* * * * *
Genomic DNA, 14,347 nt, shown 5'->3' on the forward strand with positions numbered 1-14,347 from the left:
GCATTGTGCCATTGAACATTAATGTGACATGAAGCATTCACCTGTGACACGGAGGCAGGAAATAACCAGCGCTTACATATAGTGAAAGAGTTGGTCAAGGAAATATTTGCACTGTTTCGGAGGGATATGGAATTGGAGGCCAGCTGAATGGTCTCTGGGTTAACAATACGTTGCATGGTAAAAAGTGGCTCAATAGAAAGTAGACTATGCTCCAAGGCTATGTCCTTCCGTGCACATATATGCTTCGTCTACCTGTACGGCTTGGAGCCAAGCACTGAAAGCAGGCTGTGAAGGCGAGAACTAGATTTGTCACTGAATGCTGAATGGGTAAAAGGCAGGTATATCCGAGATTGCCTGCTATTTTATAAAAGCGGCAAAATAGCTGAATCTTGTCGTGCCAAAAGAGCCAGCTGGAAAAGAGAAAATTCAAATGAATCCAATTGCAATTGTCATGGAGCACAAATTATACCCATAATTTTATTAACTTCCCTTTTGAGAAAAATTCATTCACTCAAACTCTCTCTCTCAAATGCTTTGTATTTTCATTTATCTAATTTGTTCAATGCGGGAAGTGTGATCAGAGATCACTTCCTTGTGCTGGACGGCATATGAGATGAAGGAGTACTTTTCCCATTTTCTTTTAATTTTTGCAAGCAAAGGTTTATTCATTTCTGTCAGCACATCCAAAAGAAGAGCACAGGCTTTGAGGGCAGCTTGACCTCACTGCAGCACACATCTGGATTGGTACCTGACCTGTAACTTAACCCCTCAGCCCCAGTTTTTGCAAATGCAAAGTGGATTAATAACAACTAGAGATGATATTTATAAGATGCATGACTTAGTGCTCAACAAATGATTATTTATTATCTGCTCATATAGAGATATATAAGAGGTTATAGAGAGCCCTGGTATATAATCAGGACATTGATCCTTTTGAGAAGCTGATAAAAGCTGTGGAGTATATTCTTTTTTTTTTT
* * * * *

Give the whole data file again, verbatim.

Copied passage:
Genomic DNA, 14,347 nt, shown 5'->3' on the forward strand with positions numbered 1-14,347 from the left:
GCATTGTGCCATTGAACATTAATGTGACATGAAGCATTCACCTGTGACACGGAGGCAGGAAATAACCAGCGCTTACATATAGTGAAAGAGTTGGTCAAGGAAATATTTGCACTGTTTCGGAGGGATATGGAATTGGAGGCCAGCTGAATGGTCTCTGGGTTAACAATACGTTGCATGGTAAAAAGTGGCTCAATAGAAAGTAGACTATGCTCCAAGGCTATGTCCTTCCGTGCACATATATGCTTCGTCTACCTGTACGGCTTGGAGCCAAGCACTGAAAGCAGGCTGTGAAGGCGAGAACTAGATTTGTCACTGAATGCTGAATGGGTAAAAGGCAGGTATATCCGAGATTGCCTGCTATTTTATAAAAGCGGCAAAATAGCTGAATCTTGTCGTGCCAAAAGAGCCAGCTGGAAAAGAGAAAATTCAAATGAATCCAATTGCAATTGTCATGGAGCACAAATTATACCCATAATTTTATTAACTTCCCTTTTGAGAAAAATTCATTCACTCAAACTCTCTCTCTCAAATGCTTTGTATTTTCATTTATCTAATTTGTTCAATGCGGGAAGTGTGATCAGAGATCACTTCCTTGTGCTGGACGGCATATGAGATGAAGGAGTACTTTTCCCATTTTCTTTTAATTTTTGCAAGCAAAGGTTTATTCATTTCTGTCAGCACATCCAAAAGAAGAGCACAGGCTTTGAGGGCAGCTTGACCTCACTGCAGCACACATCTGGATTGGTACCTGACCTGTAACTTAACCCCTCAGCCCCAGTTTTTGCAAATGCAAAGTGGATTAATAACAACTAGAGATGATATTTATAAGATGCATGACTTAGTGCTCAACAAATGATTATTTATTATCTGCTCATATAGAGATATATAAGAGGTTATAGAGAGCCCTGGTATATAATCAGGACATTGATCCTTTTGAGAAGCTGATAAAAGCTGTGGAGTATATTCTTTTTTTTTTT